Top broadcaster returns to The Perse to give inspiring 42 lecture

Renowned sports presenter and Old Persean Mark Saggers gave an enlightening 42 lecture on his career in broadcasting.

Currently hosting The Sunday Night Club on Talk TV, he has spent around four decades on television and radio working with the BBC, Sky and TalkSport.      

Mr Saggers has also recently turned his hand to writing, co-authoring the book A Plague on All Our Sports with Dr Bill Ribbans, Professor of Sports Medicine at Northampton University, in which they explored the effects of the Covid-19 pandemic on professional sport and athletes.   

Reflecting on his journey into broadcasting, Mr Saggers outlined that he had failed his A levels and after being unable to make it as a professional cricketer, he worked in several roles ranging from insurance to being a waiter.

Mr Saggers said his grandfather was his “support and mentor and he gave me the ability to have another go” as he considered his future.        

As a keen sportsman, playing cricket and hockey for Cambridgeshire, he took his passion to the airwaves after being invited to help with Saturday afternoon local sports coverage at the fledgling BBC Radio Cambridgeshire in the early 1980s by the station’s then sports editor Julian Dunne.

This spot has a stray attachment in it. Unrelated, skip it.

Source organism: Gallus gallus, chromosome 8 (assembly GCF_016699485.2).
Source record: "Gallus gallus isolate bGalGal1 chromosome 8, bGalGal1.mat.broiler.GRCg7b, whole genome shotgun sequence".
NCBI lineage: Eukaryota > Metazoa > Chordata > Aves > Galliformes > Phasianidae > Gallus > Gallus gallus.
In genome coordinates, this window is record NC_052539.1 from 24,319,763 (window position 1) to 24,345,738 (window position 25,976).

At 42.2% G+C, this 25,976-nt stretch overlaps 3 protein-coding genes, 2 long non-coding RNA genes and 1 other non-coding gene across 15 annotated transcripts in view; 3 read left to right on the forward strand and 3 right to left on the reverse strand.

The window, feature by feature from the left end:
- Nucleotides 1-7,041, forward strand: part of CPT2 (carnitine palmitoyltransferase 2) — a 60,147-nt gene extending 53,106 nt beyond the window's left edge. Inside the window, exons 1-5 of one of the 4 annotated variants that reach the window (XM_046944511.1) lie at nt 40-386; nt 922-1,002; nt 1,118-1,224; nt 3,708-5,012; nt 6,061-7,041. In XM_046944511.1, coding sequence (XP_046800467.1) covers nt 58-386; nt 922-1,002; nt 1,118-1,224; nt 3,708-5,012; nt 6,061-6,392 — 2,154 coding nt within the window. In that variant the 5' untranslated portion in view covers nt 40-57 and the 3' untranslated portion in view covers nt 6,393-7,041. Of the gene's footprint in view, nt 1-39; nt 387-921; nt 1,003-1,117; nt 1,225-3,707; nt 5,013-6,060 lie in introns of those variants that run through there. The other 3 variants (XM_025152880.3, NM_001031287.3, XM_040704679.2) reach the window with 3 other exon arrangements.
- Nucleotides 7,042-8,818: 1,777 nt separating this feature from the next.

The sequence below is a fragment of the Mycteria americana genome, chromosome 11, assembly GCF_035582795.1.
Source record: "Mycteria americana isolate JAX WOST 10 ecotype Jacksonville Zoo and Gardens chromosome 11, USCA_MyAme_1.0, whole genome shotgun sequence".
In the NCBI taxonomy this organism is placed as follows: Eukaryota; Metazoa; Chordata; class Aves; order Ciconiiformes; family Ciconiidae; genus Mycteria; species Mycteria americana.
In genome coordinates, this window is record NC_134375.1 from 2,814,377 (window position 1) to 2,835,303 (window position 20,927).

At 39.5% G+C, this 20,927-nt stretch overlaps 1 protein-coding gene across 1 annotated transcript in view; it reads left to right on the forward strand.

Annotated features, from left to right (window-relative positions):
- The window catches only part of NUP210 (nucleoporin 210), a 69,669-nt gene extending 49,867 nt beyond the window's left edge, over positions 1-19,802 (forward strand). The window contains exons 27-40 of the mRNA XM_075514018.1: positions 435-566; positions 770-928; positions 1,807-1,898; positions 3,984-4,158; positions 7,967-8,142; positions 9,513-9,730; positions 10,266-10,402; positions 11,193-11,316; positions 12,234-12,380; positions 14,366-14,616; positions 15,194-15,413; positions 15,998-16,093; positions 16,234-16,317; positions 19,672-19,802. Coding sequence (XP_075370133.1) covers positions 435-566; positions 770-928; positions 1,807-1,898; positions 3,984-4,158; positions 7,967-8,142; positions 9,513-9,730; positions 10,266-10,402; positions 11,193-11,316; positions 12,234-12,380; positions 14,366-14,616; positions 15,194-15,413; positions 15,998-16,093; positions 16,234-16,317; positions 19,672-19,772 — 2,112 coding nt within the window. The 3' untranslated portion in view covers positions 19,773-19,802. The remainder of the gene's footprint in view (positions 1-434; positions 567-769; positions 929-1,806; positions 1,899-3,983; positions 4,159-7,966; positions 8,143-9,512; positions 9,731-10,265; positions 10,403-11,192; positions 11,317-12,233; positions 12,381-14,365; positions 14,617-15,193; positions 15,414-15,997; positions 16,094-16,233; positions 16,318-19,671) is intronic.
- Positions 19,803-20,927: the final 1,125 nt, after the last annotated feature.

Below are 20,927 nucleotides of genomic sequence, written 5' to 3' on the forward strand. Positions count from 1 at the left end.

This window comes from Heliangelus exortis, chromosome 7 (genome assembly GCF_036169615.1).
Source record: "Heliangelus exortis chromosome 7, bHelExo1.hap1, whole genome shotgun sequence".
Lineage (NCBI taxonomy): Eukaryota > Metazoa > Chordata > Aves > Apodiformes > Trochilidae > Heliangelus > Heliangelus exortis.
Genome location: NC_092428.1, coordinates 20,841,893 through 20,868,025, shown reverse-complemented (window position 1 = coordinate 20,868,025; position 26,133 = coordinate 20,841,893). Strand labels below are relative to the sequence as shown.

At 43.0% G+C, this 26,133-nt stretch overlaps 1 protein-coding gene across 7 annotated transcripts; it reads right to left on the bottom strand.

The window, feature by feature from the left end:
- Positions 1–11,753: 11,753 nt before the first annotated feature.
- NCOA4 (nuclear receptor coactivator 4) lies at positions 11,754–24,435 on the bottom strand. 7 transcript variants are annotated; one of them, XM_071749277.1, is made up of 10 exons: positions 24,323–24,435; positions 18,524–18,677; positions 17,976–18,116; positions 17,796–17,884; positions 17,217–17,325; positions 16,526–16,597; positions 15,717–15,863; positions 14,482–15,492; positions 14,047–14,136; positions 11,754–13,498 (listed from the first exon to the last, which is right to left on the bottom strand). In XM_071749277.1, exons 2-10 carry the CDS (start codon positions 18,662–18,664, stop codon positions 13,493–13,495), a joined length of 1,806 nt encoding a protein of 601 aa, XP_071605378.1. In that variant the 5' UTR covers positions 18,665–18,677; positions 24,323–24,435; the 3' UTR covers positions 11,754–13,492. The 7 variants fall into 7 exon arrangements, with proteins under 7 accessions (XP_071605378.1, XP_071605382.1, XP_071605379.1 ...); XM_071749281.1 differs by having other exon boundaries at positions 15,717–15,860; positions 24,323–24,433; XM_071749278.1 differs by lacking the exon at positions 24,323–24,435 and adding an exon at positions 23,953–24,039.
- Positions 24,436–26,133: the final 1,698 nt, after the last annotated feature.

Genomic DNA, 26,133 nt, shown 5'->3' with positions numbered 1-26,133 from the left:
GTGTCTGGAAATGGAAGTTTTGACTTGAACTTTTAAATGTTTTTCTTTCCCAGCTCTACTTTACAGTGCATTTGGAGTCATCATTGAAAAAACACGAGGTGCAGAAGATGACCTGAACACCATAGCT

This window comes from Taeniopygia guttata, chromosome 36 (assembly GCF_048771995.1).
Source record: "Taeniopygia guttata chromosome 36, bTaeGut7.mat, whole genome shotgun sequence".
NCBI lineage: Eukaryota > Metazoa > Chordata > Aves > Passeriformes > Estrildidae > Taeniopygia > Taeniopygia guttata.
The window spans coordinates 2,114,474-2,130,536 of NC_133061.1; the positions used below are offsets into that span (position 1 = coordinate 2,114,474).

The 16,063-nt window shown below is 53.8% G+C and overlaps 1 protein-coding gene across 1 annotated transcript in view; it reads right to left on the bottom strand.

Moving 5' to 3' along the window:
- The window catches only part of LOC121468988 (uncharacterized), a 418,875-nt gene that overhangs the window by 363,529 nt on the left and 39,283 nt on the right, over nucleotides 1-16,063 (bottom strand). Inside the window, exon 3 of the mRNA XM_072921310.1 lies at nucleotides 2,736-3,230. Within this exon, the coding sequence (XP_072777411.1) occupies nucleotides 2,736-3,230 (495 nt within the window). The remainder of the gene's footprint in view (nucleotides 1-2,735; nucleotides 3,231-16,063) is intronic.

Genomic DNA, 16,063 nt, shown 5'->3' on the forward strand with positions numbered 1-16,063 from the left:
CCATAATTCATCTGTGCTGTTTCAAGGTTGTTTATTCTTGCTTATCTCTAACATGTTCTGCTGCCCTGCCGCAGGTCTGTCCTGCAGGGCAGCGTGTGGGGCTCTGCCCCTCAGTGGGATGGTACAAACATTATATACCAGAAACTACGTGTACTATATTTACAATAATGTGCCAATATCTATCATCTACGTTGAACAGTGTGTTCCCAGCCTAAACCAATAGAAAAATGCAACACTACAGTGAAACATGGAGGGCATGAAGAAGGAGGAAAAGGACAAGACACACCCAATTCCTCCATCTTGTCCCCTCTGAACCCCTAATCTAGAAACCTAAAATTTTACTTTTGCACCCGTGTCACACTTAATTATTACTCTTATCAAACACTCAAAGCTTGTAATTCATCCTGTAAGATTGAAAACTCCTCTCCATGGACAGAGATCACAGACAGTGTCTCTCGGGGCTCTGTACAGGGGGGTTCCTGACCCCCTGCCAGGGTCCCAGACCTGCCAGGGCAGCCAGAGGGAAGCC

“I did it for two years and it was just for the experience,” said Mr Saggers. “I learned how to use the equipment for free, so I was learning on the job, and eventually I got the opportunity to go on a trainee course in London with BBC Sport which changed my life.”

During those early days learning his craft, Mr Saggers recounted how he also trained with Cambridge United every day for three years to get an understanding of what it was like to be a professional sportsperson.

He added that building strong relationships with sport stars had been a crucial part of his job over the years, allowing him to secure scoops, such as an exclusive interview with Terry Venables on the day he quit as manager of the England football team in 1996. 

Looking back at how he started out, Mr Saggers told students it does not matter if they are unsure about their future career and that even if they do start on one path, there is nothing to stop them switching to another.

He said: “The decisions you make don’t have to be your final decisions. You all have freedom and all have choice.”

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